(A) Cancer Of The Duodenum

In the duodenum the neoplasm almost always causes gastric symptoms similar in nature to those of cancer of the pylorus. Thus anorexia, pains, vomiting, and dilatation of the stomach will be the predominating features. If the tumor is situated near the pylorus in the superior horizontal portion of the duodenum it will be quite movable, and a differential diagnosis between cancer of the pylorus and that of the beginning of the duodenum will hardly ever be possible during life. In case the neoplasm is situated in the descending part of the duodenum, in the immediate neighborhood of Vater's papilla, icterus is often encountered. In such cases the initial symptoms may be jaundice and sometimes chills. The icterus may remain stationary or vary in intensity from time to time according to the degree of the obstruction of the duct caused by the neoplasm. Ulceration of the tumor may for a while open a passage for the bile and the jaundice'may then temporarily disappear. If the cancer is located below Vater's papilla, especially in the inferior horizontal part, the gastric contents will frequently show the presence of a large amount of bile. In the latter two instances the tumor, if accessible to palpation, is not movable.

On account of its deep situation it can frequently not be discovered.

(B) Cancer Of The Small Intestine

According to the region in which the neoplasm is situated, whether at the beginning of the jejunum or in the lower parts of the ileum, gastric or intestinal symptoms will predominate. There may be anorexia and vomiting, or, on the other hand, good appetite and apparently good stomach digestion, but obstinate constipation. The tumor is often accessible to palpation, and is as a rule very movable.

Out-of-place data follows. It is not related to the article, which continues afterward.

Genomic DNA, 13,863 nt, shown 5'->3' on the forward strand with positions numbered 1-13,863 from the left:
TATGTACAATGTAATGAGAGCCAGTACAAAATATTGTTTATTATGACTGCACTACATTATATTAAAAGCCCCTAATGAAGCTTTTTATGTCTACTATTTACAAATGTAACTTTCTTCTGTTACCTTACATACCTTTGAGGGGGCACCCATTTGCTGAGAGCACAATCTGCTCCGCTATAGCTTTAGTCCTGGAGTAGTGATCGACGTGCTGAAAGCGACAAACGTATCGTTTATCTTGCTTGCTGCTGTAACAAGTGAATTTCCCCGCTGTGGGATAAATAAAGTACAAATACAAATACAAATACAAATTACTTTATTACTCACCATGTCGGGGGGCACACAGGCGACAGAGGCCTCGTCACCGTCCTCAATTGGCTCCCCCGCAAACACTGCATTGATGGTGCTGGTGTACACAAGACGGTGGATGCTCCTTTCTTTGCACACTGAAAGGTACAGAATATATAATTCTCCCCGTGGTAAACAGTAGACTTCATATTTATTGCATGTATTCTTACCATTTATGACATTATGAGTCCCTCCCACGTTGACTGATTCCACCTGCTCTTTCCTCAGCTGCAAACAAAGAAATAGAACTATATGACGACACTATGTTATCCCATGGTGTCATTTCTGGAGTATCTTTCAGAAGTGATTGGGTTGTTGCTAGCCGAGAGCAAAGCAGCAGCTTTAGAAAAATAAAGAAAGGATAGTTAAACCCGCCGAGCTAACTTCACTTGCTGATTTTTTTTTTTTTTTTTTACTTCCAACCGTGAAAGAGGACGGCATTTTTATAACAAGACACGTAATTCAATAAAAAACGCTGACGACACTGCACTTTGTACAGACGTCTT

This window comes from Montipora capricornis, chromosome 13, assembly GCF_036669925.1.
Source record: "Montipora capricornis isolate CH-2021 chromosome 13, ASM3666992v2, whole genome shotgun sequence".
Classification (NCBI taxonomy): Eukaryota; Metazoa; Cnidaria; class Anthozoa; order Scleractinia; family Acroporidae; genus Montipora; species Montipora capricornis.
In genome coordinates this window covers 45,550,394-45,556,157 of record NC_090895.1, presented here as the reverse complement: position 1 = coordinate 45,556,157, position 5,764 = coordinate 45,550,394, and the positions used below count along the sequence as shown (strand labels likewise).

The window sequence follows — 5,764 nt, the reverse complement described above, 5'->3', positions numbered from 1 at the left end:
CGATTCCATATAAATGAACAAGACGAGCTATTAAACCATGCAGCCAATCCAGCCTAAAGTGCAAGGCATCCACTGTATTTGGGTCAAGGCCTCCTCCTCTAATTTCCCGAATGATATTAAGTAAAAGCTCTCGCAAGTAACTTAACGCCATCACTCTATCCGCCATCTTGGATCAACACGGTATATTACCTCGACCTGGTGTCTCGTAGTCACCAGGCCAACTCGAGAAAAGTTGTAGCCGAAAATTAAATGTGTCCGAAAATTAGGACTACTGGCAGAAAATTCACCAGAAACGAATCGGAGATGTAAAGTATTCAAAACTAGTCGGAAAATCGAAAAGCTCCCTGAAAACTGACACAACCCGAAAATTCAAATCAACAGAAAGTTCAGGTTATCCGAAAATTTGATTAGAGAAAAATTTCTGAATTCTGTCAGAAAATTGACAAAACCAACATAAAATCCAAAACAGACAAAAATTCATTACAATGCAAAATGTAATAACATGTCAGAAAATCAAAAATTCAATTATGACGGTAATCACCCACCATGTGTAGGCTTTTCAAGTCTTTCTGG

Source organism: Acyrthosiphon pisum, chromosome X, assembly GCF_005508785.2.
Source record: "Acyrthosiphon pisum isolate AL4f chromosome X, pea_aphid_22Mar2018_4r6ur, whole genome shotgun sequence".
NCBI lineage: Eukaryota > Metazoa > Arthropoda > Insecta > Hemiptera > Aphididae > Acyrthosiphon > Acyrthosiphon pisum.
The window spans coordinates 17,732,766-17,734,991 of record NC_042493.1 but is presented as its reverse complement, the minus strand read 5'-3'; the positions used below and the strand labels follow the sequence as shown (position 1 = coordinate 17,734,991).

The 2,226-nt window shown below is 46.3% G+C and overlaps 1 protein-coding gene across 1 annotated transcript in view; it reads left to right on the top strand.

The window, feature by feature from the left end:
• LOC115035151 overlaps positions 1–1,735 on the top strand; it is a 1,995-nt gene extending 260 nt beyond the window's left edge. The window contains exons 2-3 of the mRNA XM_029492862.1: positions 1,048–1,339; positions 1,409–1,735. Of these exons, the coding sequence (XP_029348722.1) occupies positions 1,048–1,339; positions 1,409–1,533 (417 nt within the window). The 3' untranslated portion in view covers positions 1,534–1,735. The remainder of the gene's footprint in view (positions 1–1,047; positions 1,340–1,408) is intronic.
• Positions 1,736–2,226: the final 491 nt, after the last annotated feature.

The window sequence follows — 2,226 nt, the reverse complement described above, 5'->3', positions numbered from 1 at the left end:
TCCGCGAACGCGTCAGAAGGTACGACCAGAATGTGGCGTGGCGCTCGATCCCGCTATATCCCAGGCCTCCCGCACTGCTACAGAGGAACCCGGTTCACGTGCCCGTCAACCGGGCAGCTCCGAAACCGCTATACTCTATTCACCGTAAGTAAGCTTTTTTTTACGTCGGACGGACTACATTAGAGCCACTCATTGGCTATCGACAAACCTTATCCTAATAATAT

(C) Cancer Of The Large Bowel

Pains are frequently encountered at a localized spot in the region of the large bowel. They may exist before a tumor can be palpated and may be felt either in its immediate neighborhood or in almost exactly opposite portions of the colon. Thus cancer of the caecum may give rise to pain in the sigmoid flexure, and vice versa. These pains are rarely severe; as a rule they consist merely in a sensation of discomfort or in a feeling of tension. Besides these uncomfortable sensations of a more or less permanent nature, there may be more or less frequent attacks of colic. In the latter instance there may be violent excruciating pains in the abdomen, which may be relieved after passing of flatus or after a diarrhoeal movement. The attacks of colic are frequently caused by the commencing obstruction of the intestine, and therefore become gradually aggravated in nature. They may lead at last to a total obstruction and be the immediate cause of death. Constipation is one of the foremost symptoms of a neoplasm of the large bowel. It is encountered in the great majority of cases; in some instances it forms the first symptoms of the disease; at first it may be slight in nature, but becomes steadily more obstinate.

Ten or twenty days may pass without a spontaneous evacuation, and even cathartics are very slow in their action. The constipation as a rule is accompanied by the usual symptoms resulting from it, tension and fulness in the abdomen, poor appetite, occasionally pains. The constipation may at times disappear and give place to a period of diarrhoea. In some instances diarrhoeal evacuations may exist for many weeks, and they may be the predominating feature of the disease.